Bar Manor House, every single station from Turnpike Lane to Cockfosters is listed because of their great architectural creativity of the 1930s, a unique art deco. All the stations were designed by Charles Holden, except it is said, Bounds Green. Turnpike Lane was similar to the other 1930s Piccadilly Line stations and Holden fondly called these “brick boxes with concrete lids.”
The frontage of Turnpike Lane station on the corner of Westbury Avenue and Green Lanes.
Turnpike Lane westbound platform with a train of 73 stock heading for Heathrow 1, 2,3 and 5.
Naturally Turnpike Lane has a number of touches not seen at the other stations. The lower hall is on a curve compared to the other stations on the extension. TL’s escalators are a modern version of the traditional LTPB design which is seen at some other tube stations, including Tooting Bec. The next station along the Piccadilly’s route, Wood Green, has modern escalators but without uplighters.
Another unique touch at this station are the shopping parades. These are quite substantial and front onto Green Lanes, forming a screen behind which the bus station itself stood. The only other station on the line with a shopping parade is Southgate.
Turnpike Lane’s main building is a classic brick box with a concrete lid, however curves are used for the canopies and the bus station/shopping parades. Compare this with Arnos Grove which is the other way round – a huge circular brick building with a box like base. It seems to me Turnpike Lane may have influenced the numerous bus stations commissioned by Frank Pick and designed by Wallis, Gilbert and Partners.
The lower hall at Turnpike lane with its classic 1930’s art deco uplighter.
Another perspective on the lower hall with the escalators in view. The curved hall is apparent.
Three escalators were built at each underground stop on the extension. The one here is modern plus uplighters.
The design at the underground stations along here was not totally unique. Pictures of the newly rebuilt Holborn station of 1933 show it too used Holden’s designs found on the Cockfosters extension, including the sumptuously tiled decors and curved archways. Holborn is a totally different station today with barely any trace of Holden’s designs.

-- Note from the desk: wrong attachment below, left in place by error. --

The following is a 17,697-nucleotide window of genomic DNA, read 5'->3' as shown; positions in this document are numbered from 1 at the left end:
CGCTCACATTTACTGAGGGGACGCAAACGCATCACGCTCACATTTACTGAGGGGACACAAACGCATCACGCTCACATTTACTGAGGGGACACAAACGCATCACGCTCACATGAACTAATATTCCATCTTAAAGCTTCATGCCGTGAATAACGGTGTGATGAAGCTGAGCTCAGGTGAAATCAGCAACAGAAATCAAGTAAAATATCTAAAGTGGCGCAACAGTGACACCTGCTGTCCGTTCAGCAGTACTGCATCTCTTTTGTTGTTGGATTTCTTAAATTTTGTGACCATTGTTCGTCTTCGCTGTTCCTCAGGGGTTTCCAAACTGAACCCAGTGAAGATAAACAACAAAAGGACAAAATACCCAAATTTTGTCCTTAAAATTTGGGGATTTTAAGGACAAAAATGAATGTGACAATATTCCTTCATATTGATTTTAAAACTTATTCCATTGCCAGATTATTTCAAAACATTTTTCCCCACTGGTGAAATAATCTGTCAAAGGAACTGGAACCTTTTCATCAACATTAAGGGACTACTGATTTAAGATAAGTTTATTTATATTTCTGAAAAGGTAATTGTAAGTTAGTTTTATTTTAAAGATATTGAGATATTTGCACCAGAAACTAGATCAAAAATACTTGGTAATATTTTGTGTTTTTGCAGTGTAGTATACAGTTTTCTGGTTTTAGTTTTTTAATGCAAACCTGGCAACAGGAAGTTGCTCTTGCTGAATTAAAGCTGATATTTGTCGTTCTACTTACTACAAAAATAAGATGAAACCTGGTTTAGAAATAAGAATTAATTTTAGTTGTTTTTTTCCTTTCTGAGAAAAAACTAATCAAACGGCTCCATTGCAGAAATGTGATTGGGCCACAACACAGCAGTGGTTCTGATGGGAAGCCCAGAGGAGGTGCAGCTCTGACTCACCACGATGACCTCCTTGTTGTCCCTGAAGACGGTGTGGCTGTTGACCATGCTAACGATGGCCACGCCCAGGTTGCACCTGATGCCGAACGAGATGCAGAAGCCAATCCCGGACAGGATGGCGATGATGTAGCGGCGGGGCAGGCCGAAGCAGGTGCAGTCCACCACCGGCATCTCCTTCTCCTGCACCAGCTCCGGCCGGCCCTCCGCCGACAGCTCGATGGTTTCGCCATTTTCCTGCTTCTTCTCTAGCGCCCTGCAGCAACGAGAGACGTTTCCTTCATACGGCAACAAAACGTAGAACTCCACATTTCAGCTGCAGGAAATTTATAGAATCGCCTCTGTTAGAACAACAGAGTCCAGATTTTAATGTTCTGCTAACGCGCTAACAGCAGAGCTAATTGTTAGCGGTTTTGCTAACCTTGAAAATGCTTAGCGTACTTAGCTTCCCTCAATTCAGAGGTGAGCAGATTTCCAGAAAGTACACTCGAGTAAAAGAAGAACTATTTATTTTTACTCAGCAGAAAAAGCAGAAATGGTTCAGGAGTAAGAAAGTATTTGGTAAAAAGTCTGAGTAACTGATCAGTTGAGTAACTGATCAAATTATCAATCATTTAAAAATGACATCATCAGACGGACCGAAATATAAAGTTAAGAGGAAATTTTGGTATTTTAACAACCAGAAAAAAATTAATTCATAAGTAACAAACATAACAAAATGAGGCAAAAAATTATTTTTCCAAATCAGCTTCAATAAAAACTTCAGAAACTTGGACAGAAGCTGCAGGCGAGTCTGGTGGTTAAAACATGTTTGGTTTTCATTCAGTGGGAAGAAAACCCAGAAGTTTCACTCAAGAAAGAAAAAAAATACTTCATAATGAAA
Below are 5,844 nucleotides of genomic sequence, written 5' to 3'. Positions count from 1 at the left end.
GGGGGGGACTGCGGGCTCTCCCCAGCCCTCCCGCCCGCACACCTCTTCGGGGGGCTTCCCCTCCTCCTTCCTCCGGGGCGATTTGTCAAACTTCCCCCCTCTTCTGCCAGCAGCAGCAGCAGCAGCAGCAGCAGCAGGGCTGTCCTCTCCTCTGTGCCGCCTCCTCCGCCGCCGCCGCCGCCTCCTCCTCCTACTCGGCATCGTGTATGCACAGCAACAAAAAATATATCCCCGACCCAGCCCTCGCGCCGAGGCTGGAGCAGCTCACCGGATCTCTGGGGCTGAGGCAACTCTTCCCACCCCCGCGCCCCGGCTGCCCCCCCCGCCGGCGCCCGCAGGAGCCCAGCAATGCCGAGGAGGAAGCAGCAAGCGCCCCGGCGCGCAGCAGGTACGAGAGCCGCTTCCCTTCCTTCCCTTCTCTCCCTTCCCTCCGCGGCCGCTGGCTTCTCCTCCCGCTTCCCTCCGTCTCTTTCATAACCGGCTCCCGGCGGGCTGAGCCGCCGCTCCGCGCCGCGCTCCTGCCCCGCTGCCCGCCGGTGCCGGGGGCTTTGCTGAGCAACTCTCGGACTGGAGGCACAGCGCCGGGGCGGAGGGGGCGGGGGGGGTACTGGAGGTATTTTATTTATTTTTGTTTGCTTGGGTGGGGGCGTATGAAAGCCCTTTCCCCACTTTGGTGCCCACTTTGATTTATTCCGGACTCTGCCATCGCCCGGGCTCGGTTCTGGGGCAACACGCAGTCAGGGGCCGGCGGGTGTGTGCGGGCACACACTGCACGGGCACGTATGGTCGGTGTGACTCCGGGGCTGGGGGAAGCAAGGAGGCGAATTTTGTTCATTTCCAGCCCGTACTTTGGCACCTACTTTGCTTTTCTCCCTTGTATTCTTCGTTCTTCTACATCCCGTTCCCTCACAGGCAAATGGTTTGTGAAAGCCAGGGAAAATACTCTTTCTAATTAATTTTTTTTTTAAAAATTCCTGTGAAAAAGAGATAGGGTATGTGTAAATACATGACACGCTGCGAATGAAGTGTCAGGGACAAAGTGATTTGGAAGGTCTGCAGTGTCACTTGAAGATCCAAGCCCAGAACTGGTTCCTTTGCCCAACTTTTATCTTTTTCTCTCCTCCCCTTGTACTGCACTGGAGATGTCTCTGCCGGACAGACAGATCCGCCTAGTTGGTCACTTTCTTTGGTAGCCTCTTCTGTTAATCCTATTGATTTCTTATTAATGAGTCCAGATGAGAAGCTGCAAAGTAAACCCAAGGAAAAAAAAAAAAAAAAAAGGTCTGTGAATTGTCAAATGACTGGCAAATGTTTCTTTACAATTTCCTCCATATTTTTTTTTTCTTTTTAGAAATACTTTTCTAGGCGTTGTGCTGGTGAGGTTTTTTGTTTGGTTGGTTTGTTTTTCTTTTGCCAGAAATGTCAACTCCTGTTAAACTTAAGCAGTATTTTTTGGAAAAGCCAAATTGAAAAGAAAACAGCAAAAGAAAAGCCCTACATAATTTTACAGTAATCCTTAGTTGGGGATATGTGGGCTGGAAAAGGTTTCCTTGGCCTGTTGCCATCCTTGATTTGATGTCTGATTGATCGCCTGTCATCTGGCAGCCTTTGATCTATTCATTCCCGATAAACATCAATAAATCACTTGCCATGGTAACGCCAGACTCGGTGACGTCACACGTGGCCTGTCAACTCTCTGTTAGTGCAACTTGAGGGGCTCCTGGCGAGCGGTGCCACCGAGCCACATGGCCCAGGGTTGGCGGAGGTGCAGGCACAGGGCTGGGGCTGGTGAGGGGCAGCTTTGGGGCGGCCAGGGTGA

The station hall clock. Wood Green has an identical one.
The ticket hall at Turnpike Lane is huge but suffers somewhat from a shortage of daylight. Nevertheless the ceiling is impressive with its cross beams and detailed ceiling. Both this and that at Northfields station are almost alike. However Northfields has windows windows on all four sides compared to Turnpike Lane’s three, making a big a difference in terms of ambiance.
The double staircase at Turnpike Lane, a larger version of the one at Cockfosters. These were built to link to their respective bus stations.
Without a doubt the biggest two word sign on the entire tube system!
The shopping parade is designed to fit in with the rearwards bus station. Classic Holden.
It has been said that Charles Holden never designed any of London’s bus stations. That is not true. He integrated bus stations into his designs, so they were essentially part of the shopping parades, hence Turnpike Lane, Southgate and even Cockfosters buck the trend. The bus station at Turnpike Lane was at the rear of the tube station so perhaps was not photographed as much as it should have been. The present bus here station is modern, save for the small shopping and facilities block fronting onto Westbury Avenue which is the original.
Turnpike Lane currently has four entrances/exits. More were included in the original design and these directly served the local bus and tram services. The passageways and stairs these have now been blocked off. However the remaining entrance by Ducketts Common shares a common design with the former bus/tram islands, a picture which can be seen in this article.
The unusual entrance lobby by Ducketts Common opposite the tube station.
View of Turnpike Lane station in 1932. Source: Pinterest
One of the biggest losses at Turnpike Lane, as evident from the picture above, is its station pylon. Only Southgate and Oakwood retain theirs. It has to be said the one here was possibly a prototype for this has no seats and what appears to be a metal pillar adorned with advertising panels. The others that remain have a concrete pillar surrounded by seating.
When the line was being built, one of the names considered for the new station was Ducketts Common! It was dropped because it was said few knew who Duckett was. It wasn’t Sir George Duckett, the wealthy Hertfordshire landowner, who owned the nearby Lee and Stort Navigations, but rather Laurence Duckett, a 13th Century landowner.
Turnpike Lane station serves the southern half of Wood Green’s busy High Street, hence its one of a handful of tube stations in London sited at either end of a busy shopping thoroughfare.
From Turnpike Lane the Piccadilly Line begins a near three hundred foot climb to the line’s terminus at Cockfosters (308 feet above sea level) save for some slight dips en route. The distance is 8.82km or just under five and half miles at an average of 10 metres per kilometer or 52 feet per mile. Turnpike Lane’s platforms are almost at the bottom of a trough either side of a long continuous climb towards Finsbury Park or Arnos Grove. I will be looking at these gradients in another post.
Next: Wood Green